Bureau of Economic Security Frequently Asked Questions (FAQs)

What Is The Supplemental Nutrition Assistance Program (SNAP)?

  • The program, formerly known as the “Food Stamp Program”, helps people with little or no income to buy food for a healthy diet. For more information about the Supplemental Nutrition Assistance Program, please visit  www.fns.usda.gov.
  • How Do I Get Supplemental Nutrition Assistance?

  • In order to find out if you are qualified, visit any of the Supplemental Nutrition Assistance Program offices and fill in Part I of the Application for Public Benefits so an interview can be set up for you.  At the Supplemental Nutrition Assistance Program office, they will also tell you what papers you might need to bring for your interview. You may send a relative or friend to talk with the worker for you or you may be able to talk with a worker on the phone.
  • You can also simply download an on-line application form from the Department of Public Health and Social Services’ website: http://dphss.guam.gov.  You can mail your application, drop in the drop box located at the SNAP offices or turn it in the front desk staff to get an appointment. You may see a worker from 8:00 am to 4:30 pm.
  • What Are The Eligibility Standards:

  • We look at Non-Financial standards such as citizenship, residency, social security numbers, household composition, work registration, and education requirements, additionally, we look at financial standards such as income, – earned and unearned.
  • Will I Have To Get A Social Security Number?

  • You must have, or will have to get, a social security number for each household member, if you want that member to get benefits.  Not all members of a household have to take part in the program. A person who does not want to receive supplemental nutrition assistance does not have to give a social security number but must give his or her financial information.
  • Can Legal Non-Citizens Get Supplemental Nutrition Assistance?

  • You might be able to get supplemental nutrition assistance.  Talk with an Eligibility Specialist worker about this. Even if you can’t get supplemental nutrition assistance, family members born in this country can.  Getting supplemental nutrition assistance won’t hurt if you want to become a citizen.
  • How Much Income Can We Have?

  • We count most types of income.  Gross income means income before any deduction. Net income means gross income after deductions. Welfare households are already eligible.  Households without an elderly or disabled member must meet both a gross and net income test. Households with an elderly or disabled member only have to meet a net income test.
  • What Are The Allowable Deductions?

  • 20 percent of earned income;
  • A standard deduction;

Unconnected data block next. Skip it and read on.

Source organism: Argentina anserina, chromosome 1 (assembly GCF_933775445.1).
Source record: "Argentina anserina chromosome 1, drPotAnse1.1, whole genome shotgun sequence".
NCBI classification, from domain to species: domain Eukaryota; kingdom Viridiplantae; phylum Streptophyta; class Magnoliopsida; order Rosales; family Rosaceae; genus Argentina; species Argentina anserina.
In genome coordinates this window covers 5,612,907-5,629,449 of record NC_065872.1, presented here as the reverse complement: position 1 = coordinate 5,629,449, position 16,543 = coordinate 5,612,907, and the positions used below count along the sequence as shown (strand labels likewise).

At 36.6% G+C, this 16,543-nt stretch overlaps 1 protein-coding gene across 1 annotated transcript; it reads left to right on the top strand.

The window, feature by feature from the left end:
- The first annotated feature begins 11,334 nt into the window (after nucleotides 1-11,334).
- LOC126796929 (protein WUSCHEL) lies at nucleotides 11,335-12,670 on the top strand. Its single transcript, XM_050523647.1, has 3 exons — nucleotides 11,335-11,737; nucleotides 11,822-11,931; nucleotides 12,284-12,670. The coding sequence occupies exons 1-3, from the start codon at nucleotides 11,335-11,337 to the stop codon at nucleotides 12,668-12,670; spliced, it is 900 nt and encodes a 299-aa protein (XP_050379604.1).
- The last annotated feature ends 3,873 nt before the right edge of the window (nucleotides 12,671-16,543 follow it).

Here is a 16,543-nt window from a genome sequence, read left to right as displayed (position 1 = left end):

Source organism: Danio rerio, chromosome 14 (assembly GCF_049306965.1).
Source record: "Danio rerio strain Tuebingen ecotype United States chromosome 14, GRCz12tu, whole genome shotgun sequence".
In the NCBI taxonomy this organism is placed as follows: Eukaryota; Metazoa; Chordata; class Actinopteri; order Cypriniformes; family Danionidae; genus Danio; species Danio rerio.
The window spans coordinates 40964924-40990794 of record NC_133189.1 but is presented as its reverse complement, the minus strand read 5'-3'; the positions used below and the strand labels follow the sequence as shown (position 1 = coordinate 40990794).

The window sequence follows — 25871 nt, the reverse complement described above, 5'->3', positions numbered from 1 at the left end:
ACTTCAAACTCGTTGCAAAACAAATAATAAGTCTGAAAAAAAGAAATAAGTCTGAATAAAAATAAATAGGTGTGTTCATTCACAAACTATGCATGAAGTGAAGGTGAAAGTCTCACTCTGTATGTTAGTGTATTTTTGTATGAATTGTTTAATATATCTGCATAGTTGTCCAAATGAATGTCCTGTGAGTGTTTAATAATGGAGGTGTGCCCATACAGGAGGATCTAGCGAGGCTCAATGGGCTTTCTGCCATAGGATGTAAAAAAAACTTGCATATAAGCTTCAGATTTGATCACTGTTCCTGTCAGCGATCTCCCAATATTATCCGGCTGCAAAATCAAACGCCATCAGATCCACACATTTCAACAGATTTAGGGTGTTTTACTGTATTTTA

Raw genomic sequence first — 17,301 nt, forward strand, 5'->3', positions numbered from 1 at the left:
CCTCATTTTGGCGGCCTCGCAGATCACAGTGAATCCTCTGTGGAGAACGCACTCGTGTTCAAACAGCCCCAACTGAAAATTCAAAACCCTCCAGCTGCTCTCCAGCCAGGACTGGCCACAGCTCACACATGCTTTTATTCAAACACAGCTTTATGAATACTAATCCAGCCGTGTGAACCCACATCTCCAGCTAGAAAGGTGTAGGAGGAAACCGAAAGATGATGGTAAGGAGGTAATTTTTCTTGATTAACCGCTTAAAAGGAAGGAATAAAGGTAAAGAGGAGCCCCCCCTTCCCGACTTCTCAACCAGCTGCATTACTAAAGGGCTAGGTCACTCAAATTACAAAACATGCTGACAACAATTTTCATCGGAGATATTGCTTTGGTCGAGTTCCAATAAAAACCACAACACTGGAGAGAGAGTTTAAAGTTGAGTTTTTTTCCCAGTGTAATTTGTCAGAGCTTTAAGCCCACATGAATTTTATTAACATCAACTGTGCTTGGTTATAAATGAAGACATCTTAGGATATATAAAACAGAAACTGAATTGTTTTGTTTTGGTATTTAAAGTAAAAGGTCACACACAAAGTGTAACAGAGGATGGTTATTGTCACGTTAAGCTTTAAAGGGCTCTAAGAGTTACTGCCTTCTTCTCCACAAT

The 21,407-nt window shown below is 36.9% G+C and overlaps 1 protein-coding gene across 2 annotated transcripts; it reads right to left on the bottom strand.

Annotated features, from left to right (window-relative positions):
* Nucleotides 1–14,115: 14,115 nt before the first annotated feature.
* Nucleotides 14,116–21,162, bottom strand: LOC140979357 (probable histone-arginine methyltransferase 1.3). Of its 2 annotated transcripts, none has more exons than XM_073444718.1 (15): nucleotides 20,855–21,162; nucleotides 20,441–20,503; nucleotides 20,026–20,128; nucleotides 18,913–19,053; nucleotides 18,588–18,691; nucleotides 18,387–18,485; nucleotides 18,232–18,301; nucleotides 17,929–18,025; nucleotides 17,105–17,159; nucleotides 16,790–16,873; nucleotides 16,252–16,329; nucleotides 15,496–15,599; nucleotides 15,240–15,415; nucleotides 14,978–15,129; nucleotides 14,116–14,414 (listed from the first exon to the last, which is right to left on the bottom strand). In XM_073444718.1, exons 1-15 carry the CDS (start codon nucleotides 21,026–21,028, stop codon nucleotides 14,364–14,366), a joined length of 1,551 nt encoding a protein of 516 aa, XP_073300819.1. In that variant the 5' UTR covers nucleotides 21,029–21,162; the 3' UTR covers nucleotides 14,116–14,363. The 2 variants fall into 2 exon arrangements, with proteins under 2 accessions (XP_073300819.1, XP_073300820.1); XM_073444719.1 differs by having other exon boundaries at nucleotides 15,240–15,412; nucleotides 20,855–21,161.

• Medical expenses over $35 a month for elderly or disabled member;
  • Actual dependent-care expenses when needed for training, education, or work;
  • Legally owed child support; and
  • A percentage of shelter costs.
  • Is Supplemental Nutrition Assistance Cash?

  • No, supplemental nutrition assistance benefits come on a plastic card that you use as a bank card to buy food.  Most stores take supplemental nutrition assistance benefits.
  • What Other Programs Do You Certify?

  • BES also certifies for the following Cash Assistance Programs:
  • Temporary Assistance for Needy Families (TANF): TANF provides temporary financial assistance for pregnant women and families with one or more dependent children
  • Old Age Assistance (OAA): OAA is available for individuals age 65 or older. Eligibility depends upon income, resources, and living arrangements.
  • Aid to the Blind (AB): AB provides temporary cash assistance to individuals who are judged blind without working capacity. To be eligible for AB, an individual is considered blind if he/she has central visual acuity of 20/200 or less in the better eye with correcting glasses or a field defect in which the peripheral field has contracted to such an extent that the widest diameter of visual field subtends an angular distance of not greater than 20%.  Blindness must be approved by the APTD Review Board Committee.
  • Aid to the Permanently and Totally Disabled (APTD): Applicants may receive cash and Medicaid assistance. To be eligible for APTD, a person’s disability or combination of disabilities shall be permanent and total to substantially prevent a person from engaging in gainful employment.  The disability must be determined and approved by the APTD Review Board Committee.
  • General Assistance (GA): To be eligible for GA, an individual must not have met the criteria for other public assistance programs (i.e. Old Age Assistance (OAA), Aid to the Blind (AB), Aid to the Permanently & Totally Disabled (APTD) and Temporary Assistance for Needy Families (TANF).
  • Medicaid: Medicaid is a medical insurance program for Eligible Households. Households must meet certain tests, including resource and income tests:
  • Income
  • Deductions
  • Immigrant Eligibility
  • The Medically Indigent Program (MIP) was established to provide financial assistance with health care costs to individuals who meet necessary income, resources, and residency requirements.
  • What If I Have More Questions:

  • If you have any questions please contact the SNAP office that is closest to your residence.
  • Northern: 635-7432
  • Central: 735-7245 or 735-7274
  • Southern: 828-7542
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